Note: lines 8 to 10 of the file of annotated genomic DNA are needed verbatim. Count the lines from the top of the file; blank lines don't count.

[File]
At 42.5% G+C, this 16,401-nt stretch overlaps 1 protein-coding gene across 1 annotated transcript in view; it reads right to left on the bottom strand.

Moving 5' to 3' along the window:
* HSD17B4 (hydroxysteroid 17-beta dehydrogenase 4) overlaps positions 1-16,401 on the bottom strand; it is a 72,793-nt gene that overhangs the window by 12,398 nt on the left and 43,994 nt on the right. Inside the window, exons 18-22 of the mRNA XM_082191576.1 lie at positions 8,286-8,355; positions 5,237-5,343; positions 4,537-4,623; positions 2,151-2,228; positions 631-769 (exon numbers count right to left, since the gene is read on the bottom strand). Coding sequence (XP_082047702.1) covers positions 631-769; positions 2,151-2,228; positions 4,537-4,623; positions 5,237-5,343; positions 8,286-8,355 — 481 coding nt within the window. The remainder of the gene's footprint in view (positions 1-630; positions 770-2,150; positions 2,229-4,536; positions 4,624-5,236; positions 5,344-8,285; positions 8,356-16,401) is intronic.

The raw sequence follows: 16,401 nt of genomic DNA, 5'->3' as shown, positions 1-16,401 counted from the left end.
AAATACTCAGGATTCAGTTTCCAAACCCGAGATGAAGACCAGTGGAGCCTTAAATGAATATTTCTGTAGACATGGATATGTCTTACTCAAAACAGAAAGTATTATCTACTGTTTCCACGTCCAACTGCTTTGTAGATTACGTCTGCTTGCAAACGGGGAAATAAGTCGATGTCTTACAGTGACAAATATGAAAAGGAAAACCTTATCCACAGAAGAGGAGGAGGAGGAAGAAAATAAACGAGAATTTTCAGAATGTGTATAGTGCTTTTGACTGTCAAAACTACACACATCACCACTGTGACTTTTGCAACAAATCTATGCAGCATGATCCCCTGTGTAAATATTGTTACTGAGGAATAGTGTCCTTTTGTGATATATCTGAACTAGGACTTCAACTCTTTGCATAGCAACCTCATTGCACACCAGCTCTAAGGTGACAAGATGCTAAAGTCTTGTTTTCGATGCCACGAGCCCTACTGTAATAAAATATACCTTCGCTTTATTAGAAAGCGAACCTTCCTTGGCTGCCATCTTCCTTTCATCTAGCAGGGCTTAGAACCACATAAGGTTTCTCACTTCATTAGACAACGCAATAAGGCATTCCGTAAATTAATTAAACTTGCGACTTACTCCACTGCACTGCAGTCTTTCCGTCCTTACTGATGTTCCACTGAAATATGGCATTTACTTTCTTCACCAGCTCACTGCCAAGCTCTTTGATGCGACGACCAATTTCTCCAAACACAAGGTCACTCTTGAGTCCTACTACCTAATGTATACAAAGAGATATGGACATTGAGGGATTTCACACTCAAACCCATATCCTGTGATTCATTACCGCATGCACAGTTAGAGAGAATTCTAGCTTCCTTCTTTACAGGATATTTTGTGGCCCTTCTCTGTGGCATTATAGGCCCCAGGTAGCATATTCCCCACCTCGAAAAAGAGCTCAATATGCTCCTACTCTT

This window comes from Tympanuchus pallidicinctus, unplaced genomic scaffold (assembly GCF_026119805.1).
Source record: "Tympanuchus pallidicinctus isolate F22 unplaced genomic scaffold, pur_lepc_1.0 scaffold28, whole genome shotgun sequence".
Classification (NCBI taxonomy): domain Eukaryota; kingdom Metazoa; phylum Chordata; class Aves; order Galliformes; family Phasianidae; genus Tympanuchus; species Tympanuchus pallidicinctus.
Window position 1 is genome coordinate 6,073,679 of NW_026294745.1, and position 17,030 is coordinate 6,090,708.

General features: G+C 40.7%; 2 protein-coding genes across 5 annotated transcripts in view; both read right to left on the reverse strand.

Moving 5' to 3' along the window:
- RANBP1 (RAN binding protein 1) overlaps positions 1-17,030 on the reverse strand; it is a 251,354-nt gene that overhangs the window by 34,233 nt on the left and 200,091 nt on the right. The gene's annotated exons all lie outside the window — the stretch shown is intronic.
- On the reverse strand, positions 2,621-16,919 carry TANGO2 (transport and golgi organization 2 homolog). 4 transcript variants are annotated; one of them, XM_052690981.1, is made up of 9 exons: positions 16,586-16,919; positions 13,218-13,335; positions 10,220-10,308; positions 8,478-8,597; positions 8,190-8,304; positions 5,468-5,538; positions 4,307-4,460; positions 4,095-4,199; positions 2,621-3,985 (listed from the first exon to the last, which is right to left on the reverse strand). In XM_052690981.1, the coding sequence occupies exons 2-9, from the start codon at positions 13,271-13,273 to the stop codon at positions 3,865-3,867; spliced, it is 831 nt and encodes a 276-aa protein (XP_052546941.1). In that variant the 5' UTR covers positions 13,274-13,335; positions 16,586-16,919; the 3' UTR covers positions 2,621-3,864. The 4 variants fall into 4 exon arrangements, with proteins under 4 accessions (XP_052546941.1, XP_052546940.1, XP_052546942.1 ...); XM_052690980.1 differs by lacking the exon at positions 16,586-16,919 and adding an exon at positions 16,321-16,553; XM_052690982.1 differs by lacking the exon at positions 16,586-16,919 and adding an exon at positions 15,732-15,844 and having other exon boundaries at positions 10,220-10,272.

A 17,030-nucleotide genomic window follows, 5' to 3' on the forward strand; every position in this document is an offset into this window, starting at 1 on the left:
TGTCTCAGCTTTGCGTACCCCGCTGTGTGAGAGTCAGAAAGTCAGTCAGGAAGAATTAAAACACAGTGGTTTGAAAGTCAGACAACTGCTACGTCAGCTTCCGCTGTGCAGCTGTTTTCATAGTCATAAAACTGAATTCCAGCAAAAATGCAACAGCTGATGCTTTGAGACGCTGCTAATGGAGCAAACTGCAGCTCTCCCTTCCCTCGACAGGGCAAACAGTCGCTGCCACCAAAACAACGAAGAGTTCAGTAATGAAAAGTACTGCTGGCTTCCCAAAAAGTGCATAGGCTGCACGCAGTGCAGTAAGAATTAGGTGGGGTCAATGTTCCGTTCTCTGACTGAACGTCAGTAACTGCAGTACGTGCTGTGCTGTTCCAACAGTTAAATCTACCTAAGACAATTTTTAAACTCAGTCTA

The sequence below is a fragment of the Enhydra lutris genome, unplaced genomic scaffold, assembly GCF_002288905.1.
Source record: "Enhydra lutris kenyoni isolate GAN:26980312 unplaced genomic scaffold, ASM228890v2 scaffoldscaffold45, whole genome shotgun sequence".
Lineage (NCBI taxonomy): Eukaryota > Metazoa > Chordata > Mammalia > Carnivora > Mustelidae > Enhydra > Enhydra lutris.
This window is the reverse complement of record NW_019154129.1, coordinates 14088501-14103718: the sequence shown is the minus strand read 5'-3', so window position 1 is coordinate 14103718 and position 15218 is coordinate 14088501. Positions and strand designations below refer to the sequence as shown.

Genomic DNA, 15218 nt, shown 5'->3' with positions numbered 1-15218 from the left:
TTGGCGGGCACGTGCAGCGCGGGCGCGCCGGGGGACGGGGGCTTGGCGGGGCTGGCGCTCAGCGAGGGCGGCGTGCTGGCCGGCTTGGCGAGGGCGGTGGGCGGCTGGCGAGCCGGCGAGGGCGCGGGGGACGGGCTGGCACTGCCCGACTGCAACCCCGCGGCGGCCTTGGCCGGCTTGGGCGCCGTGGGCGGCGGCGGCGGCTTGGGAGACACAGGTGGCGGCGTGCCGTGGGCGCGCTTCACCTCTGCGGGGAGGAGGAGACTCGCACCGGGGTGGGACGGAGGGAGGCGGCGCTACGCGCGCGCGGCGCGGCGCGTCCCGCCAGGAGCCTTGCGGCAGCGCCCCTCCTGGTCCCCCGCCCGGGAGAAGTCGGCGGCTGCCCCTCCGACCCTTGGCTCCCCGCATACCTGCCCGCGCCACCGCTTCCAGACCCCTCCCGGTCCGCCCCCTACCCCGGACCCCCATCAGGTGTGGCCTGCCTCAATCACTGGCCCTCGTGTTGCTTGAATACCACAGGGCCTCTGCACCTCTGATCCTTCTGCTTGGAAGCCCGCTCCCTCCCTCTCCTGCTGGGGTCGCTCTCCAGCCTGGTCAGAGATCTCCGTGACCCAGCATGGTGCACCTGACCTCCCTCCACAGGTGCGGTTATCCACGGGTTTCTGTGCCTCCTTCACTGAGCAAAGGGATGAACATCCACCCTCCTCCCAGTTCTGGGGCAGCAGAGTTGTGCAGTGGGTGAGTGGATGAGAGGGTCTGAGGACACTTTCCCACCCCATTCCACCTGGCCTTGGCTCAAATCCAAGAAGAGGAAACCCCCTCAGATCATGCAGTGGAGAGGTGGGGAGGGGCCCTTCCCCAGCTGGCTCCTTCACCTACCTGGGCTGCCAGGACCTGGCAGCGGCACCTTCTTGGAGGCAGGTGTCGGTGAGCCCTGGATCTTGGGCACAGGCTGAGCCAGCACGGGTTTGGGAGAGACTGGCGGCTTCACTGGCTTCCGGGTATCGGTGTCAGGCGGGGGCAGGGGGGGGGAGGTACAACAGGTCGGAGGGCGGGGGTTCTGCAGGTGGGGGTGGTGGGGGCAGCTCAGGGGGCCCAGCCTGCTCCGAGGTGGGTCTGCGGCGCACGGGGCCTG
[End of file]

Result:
Classification (NCBI taxonomy): domain Eukaryota; kingdom Metazoa; phylum Chordata; class Aves; order Galliformes; family Phasianidae; genus Tympanuchus; species Tympanuchus pallidicinctus.
Window position 1 is genome coordinate 6,073,679 of NW_026294745.1, and position 17,030 is coordinate 6,090,708.

General features: G+C 40.7%; 2 protein-coding genes across 5 annotated transcripts in view; both read right to left on the reverse strand.